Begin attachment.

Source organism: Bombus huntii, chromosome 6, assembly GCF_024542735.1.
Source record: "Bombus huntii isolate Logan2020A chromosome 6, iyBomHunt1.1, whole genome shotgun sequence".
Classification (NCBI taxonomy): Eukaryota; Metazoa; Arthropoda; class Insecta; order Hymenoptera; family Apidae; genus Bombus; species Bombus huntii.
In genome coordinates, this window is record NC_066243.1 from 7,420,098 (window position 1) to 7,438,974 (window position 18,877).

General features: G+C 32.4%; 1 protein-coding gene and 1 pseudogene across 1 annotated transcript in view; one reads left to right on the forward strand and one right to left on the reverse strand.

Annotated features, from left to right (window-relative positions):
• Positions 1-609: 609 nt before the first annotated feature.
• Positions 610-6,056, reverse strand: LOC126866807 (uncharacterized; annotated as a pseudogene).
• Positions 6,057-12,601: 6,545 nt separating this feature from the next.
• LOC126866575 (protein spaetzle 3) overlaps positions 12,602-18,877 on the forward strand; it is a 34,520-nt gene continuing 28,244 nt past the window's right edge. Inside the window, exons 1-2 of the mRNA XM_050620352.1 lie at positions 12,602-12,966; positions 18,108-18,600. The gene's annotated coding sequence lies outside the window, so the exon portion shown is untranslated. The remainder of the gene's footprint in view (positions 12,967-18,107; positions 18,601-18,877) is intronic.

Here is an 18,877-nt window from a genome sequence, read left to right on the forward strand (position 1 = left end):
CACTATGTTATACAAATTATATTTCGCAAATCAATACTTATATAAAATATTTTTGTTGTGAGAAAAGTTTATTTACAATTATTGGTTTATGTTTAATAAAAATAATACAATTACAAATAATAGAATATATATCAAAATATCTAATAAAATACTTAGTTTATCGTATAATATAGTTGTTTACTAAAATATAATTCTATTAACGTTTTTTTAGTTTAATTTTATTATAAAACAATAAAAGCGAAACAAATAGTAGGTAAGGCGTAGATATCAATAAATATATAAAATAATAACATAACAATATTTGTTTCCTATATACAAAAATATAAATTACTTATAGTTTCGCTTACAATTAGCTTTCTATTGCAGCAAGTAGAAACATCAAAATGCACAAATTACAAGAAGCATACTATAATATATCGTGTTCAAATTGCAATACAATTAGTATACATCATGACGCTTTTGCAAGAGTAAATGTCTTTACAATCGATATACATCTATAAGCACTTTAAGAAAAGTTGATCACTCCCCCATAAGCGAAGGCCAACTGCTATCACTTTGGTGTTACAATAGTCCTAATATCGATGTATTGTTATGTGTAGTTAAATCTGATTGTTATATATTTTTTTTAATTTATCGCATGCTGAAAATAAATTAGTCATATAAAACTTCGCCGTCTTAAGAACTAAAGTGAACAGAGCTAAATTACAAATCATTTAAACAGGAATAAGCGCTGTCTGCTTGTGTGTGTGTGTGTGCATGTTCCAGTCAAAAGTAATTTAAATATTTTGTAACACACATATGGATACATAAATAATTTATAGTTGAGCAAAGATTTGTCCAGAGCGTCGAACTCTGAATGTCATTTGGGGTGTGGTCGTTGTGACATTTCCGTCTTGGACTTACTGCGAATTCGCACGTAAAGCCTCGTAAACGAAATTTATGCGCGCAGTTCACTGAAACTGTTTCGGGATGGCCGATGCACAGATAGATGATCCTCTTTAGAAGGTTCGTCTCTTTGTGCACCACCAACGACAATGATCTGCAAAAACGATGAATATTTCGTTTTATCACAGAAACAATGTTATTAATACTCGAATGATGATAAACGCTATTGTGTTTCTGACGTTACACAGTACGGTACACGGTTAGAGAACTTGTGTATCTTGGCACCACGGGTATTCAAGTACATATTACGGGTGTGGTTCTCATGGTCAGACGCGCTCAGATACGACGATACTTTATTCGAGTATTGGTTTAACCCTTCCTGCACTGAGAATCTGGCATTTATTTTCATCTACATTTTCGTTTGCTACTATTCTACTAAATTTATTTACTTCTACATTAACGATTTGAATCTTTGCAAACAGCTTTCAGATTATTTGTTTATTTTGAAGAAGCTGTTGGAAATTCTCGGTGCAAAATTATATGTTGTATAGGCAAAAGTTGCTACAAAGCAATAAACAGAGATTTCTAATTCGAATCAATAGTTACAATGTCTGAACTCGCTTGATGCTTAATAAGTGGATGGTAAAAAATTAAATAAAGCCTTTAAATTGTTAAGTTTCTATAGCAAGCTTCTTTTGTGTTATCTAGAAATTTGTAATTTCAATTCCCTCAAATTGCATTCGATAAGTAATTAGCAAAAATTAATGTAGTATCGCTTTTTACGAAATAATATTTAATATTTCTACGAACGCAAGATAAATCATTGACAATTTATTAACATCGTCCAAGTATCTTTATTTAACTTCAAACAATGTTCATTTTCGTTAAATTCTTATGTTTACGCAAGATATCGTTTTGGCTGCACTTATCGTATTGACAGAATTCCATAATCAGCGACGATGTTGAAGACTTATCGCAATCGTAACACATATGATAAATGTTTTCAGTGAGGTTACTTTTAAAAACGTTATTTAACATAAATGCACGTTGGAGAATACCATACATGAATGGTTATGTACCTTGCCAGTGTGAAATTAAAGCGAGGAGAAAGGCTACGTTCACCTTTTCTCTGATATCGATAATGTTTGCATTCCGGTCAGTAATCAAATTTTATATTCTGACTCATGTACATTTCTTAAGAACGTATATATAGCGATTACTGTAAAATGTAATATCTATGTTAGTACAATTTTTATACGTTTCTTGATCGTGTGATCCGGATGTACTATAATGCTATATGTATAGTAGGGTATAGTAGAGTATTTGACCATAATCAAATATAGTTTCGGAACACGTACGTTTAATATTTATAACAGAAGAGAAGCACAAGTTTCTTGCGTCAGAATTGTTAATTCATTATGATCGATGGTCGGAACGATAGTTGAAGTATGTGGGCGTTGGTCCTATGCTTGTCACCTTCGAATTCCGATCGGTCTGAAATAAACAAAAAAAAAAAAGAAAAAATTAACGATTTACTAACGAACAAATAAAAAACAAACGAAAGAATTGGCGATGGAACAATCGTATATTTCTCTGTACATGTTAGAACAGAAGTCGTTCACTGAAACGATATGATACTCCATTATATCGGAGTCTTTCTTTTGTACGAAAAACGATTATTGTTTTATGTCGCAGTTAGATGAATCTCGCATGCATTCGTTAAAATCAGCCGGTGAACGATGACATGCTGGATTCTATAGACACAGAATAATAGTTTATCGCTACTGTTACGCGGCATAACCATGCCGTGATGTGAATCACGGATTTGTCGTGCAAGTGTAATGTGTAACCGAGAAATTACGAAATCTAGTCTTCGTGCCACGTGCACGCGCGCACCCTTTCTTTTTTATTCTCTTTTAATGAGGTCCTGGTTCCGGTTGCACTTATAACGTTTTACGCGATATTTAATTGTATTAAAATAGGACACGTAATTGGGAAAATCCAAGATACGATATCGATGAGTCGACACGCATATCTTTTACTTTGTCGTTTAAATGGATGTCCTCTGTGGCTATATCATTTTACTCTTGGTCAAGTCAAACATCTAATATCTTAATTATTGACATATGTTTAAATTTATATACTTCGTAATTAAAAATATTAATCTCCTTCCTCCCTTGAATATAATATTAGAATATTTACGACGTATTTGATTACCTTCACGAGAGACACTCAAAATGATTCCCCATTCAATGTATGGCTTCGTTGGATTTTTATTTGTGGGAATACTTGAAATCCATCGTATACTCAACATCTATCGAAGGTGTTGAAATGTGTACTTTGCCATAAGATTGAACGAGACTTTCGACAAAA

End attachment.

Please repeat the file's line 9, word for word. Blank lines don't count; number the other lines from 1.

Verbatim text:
• Positions 6,057-12,601: 6,545 nt separating this feature from the next.